An' th' neets are growing dark,
When trees are bare an' brids are gone,
    An' life's o' bed an' wark;
When frosty blizzards leawd an' ripe
    Howl reawnd mi cosy nook,
It feels so nice to charge mi pipe
    An' sit an' have a smook.

I puff away an' let 'em howl;
    I'm happy as con be;
For after o' I shouldna growl ―
    There's folks wor' off nor me;
But when I think abeawt the'r lot,
    An' read the'r dreary book,
To keep fro' gooin' off mi dot
    I sit an' have a smook.

When "Humbug" throws his darts abeawt,
    An' Fortune's lookin' grim,
It stops mi tongue fro' poppin' eawt,
    An' keeps mi nerves i' trim;
An' when th' owd woman's raised her ire,
    An' tells me to go-look,
I do it, till I find mi "briar,"
    An' then I have a smook.

Yo' single fellies, an' yo' dads,
    Whose lives are full o' lumps,
I'd like to back tobacco, lads,
    For shiftin' o' yo'r humps;
An' when yo'r dumpy, dunno' pick
    Yo'r woodies an' yo'r fags,
A single pipe 'ull do the trick,
    Wi' hawf a dozen drags.

An' when I'm pestered wi' a dun,
    O' th' aggravation type,
I dunno' goo an' fotch mi gun
    I simply get mi pipe;
I puff away, an' never grieve
    Abeawt his bit o' rent;
I welly mak' misel' believe
    I've never owed a cent.

I dunno' like a stormy neet;
    But when mi 'bacco's prime,
If I con nobbut get a leet,
    It looks like summer time;
When variegated throuble crowds
    Around, I never look,
I conno' see no other clouds
    For clouds o' 'bacco smook.

It doesna' suit th' owd woman, though,
    Hoo says I'll ha' to stop;
Hoo says I shouldna' smook at o',
    Becose it blackens t' top;
It's me 'at sullies th' curtains, too,
    An' th' papper up o' th' wo',
Hoo tells me ― but it isno' true ―
    I've gan her th' gout an' o'.

Hoo's troubled wi' th' brontitus, an'
    Hoo's gettin' very steawt;
Hoo says her teeth are welly done
    Wi' th' road I've turned it eawt;
Hoo's neaw a bunion on her toe,
    It's nobbut one to th' rook,
I'll try to grin an' bear 'em o'
    If I con have a smook.



DID ony on yo' ever know Georgie Lump? that weren't his gradely name, an' why they co'd him Lump wer' a' mystery to me, for he wer' as thin as two lats, an' ther' wer' nowt lumpish abeawt him, unless it wer' that bit o' flesh 'at stuck eawt o'er his meawth, that seemed to ha' swelled a bit o'er its natterable size, but then wi' o' known what ale 'ull do to a chap 'at turns hissel into a main sewer.

    Georgie wer' a good sort though, an' he wouldna' harm a flea if he could help it.  He wer' a yessy-goin' sort of a felly; very yessy-goin', unless he wer' gooin' o' havin' a chep pint, he met hurry up a bit then.  He awlus used to say ther' wer' nowt betther nor a pint unless it wer' a quart.  But speykin' generally, Georgie wer' to' slow to carry a cowd dinner.

    He lived up on th' hillside at a place co'ed th' Nook, why they co'n it that I conno' say, seein' 'at it's on a broo'.  Georgie liked livin' theer very weel but for one thing, he used to awlus say:

    "Onybody 'at lives up here 'owt to bi teetotal; onybody con' go deawn a broo' sober, but it's bloomin hard wark gooin' up a broo' drunk."

    Georgie did it very oft though, for ther' wer' hardly a neet passed but what he'd come deawn Shay o' havin' a tuthri pints, an' he allus went back makkin' W's in his whoamward walk.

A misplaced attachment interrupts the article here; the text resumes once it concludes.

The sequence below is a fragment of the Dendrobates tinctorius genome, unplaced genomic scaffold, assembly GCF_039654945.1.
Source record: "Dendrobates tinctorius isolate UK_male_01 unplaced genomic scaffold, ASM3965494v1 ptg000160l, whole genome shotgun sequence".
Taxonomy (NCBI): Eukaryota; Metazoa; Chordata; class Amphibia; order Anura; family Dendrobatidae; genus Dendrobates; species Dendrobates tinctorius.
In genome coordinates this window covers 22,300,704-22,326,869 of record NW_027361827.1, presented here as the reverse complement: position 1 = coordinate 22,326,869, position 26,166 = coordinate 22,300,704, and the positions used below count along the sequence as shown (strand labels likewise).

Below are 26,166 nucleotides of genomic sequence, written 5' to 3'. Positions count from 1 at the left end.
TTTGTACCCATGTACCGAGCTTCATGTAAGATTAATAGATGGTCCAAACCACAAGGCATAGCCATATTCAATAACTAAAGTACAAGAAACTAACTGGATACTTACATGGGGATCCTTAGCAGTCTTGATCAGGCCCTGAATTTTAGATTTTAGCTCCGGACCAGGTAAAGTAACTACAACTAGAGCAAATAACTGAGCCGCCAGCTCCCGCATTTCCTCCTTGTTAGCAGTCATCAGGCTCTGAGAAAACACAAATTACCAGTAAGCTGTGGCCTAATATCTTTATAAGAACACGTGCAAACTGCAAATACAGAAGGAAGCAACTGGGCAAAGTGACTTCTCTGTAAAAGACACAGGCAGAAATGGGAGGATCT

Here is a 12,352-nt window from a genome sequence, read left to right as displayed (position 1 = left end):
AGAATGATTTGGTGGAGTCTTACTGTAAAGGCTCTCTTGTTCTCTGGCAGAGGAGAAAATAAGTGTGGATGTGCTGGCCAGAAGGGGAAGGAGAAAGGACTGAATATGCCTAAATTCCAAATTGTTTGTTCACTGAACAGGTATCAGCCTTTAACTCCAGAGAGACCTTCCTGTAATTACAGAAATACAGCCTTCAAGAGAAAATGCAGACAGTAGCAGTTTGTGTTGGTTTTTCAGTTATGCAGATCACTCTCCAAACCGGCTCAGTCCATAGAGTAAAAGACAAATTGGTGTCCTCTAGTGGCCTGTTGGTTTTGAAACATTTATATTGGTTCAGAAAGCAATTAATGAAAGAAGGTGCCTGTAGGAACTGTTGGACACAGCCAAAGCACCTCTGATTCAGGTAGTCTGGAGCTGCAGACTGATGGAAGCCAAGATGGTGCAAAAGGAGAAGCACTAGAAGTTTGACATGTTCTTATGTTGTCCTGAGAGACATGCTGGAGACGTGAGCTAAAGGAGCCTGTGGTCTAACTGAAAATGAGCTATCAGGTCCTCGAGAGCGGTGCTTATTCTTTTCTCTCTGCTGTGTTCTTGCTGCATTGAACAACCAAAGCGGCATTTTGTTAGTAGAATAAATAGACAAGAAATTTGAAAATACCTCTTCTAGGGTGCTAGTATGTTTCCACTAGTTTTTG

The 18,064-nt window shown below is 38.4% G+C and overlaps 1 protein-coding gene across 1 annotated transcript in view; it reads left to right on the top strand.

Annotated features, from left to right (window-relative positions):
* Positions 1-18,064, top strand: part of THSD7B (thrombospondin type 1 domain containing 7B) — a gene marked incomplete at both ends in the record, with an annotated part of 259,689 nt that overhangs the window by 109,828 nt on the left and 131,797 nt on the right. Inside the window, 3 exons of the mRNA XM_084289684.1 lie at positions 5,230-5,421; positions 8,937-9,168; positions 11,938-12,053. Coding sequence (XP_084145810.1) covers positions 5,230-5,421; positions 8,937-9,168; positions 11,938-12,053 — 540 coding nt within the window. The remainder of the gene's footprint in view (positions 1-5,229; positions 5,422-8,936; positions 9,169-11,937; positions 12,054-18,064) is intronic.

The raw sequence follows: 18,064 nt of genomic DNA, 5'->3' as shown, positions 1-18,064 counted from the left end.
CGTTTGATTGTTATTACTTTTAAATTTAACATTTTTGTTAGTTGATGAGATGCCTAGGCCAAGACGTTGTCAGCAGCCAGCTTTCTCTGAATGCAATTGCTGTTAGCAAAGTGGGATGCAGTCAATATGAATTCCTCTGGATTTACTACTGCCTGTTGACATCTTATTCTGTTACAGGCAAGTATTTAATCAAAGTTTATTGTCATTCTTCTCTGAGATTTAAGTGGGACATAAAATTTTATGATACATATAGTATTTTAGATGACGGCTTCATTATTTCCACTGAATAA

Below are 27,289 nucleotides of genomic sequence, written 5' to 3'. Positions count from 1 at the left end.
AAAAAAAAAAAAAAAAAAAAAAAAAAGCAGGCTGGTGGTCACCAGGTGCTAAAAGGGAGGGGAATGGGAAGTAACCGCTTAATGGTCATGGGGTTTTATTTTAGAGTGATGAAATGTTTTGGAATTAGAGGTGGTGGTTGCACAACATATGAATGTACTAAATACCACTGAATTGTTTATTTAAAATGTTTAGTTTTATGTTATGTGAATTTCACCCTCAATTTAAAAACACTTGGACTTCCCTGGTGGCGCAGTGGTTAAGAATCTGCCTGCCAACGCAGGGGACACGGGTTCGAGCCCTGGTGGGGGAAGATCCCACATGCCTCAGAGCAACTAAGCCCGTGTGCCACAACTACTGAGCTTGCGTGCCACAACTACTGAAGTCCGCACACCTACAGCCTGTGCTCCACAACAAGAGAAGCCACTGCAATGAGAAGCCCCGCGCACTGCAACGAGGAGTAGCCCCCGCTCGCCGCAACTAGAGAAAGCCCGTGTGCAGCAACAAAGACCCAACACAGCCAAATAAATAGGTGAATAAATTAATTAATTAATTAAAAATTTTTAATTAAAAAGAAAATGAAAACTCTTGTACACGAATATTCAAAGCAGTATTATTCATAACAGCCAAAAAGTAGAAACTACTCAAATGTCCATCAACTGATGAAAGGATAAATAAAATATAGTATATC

Well, a week or two before Shay wakes, he wer' sat at th' hob end talkin' to his wife, when th' latter axed,

    "Dosta' think wi' con manage to goo' off at th' wakes, Jud?"

    Jud wer' busy cuttin' up his thin twist;

    "Werta sayin' summat ?" he said.

    "Tha knows very weel what I said mon, so durnt act gawmless; if I'd axed thi' to have a pint tha'd ha' yerd that some sharp."

    Georgie did nowt but grin, an' went on rubbin' his bacco.

    "Tha never thinks abeawt nowt but thisel" continued his wife.  "I corn't see why wi' shouldna' goo' off same as other folk, an' it's th' wakes in a fortnit' tha knows."

    "Is it ?"

    "Is it? tha' knows very weel it is.  We'n ne'er bin to Blackpool sin' wi' wer' wed, an' it wouldna' cost mich.  Bless mi' life! wi' could save as mich us 'ud tak' us for a day or two if tha'd bi' teetotal a fortnit, an' beside, I think it 'ud do th' chilt good, he seems to ha' gotten propper wheezy on his chest o' lately, so think, it o'er Jud, an' let us goo' should wi? wha? goo' on' Jud say tha'll goo."

    Sally knew heaw to wheedle him when hoo'd a mind, poor lass, an' if onybody did disarve a bit of a change o' scene an' air, it wer' her.  Hoo managed to get him i'th reet humour for Blackpooling.

    Th' wakes coom; an' they went reet enough.  Jud'ud nobbut bin to Blackpool once in his life before, so not knowin' mich abeawt th' place he wer' rayther lookin' forrad to th' trip hissel.

    Ther' wer' some bustle at Shay station that mornin I con tell yo'.  Railway porters runnin' abeawt wi' labels i' the'r honds, an' tongues hangin' eawt ready to lick 'em, an' slap 'em on trunks, bags, an' boxes.  Young lasses an' felly lads sheawtin' an' singin' i' the'r high glee at th' thowts of a tuthri' days far away fro' cop an' shuttle.  Young women wi' felleys, an' young women beawt felleys but wi' smiles an' roses on the'r faces 'at no' sensible human chap could keep away fro' if they'd nobbut oppen the'r een an' the'r hearts.  Old men an' women too wer' theer, lookin' as young i' spirits, an' laughin' as hard as onybody, but yo' known what it is, yon' o' bin theer.

    Th' thrain coom in, an' ther' wer' a rush for dacent seats too.  It took Sally Lump o' her time to look after th' chilt, an' th' luggage, an' Jud.  That beggar wer' welly too late for t' train, for he'd bin deawn as far as th' Blue Bell wi' one or two moor, an' he'd a job to breyk fro' 'em.